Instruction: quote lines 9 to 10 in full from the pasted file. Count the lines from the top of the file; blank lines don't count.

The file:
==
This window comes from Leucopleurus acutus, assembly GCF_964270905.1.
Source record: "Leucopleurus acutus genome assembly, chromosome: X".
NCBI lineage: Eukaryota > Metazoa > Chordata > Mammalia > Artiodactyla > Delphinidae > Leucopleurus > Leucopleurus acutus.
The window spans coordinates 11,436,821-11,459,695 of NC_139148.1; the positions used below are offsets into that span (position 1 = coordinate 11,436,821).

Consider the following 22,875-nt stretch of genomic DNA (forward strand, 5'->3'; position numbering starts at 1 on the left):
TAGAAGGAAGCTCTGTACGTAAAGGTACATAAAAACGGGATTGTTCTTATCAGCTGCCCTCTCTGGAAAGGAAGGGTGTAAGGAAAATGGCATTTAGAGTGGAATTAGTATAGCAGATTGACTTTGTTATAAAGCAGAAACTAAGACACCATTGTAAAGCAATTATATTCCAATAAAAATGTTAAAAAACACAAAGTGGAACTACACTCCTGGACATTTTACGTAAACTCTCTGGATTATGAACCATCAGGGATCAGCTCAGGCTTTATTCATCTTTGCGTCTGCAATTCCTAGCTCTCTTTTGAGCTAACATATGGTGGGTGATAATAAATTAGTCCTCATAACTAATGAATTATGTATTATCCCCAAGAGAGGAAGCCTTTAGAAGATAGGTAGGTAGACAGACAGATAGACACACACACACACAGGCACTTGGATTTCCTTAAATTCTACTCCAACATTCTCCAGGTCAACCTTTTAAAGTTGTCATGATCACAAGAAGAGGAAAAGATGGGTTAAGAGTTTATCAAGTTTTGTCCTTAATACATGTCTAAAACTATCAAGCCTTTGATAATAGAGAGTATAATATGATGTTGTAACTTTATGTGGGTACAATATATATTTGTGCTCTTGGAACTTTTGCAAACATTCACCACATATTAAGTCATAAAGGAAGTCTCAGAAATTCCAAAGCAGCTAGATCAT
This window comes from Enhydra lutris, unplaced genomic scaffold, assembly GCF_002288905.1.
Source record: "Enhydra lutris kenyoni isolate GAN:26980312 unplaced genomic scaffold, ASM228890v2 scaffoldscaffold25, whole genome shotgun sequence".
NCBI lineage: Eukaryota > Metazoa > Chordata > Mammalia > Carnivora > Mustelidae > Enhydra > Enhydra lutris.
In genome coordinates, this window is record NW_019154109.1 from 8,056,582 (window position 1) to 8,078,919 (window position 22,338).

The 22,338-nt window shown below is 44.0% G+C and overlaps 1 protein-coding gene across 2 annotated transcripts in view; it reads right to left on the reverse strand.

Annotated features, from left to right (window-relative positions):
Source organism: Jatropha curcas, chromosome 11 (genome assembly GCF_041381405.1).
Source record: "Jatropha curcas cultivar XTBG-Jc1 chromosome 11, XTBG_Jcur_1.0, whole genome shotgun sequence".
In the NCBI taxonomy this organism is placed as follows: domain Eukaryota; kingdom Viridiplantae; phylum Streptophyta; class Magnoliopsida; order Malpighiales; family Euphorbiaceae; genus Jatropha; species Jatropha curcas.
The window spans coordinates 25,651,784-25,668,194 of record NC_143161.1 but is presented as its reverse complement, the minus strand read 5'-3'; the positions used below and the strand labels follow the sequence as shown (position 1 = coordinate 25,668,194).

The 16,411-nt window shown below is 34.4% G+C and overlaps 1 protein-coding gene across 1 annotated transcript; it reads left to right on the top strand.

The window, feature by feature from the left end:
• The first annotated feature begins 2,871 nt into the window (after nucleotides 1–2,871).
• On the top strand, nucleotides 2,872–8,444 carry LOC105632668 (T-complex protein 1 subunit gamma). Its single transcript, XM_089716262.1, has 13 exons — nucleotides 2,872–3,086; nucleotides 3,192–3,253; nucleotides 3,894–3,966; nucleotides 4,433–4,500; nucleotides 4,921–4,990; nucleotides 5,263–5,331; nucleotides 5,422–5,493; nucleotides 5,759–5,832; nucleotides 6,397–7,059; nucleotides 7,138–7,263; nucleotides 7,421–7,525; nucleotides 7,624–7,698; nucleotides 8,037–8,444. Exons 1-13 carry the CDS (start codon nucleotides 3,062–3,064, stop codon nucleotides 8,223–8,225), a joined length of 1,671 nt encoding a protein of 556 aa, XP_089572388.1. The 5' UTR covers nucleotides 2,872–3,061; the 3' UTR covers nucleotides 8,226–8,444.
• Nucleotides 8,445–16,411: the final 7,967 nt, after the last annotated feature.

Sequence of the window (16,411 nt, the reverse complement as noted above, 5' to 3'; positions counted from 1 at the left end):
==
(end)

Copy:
NCBI lineage: Eukaryota > Metazoa > Chordata > Mammalia > Carnivora > Mustelidae > Enhydra > Enhydra lutris.
In genome coordinates, this window is record NW_019154109.1 from 8,056,582 (window position 1) to 8,078,919 (window position 22,338).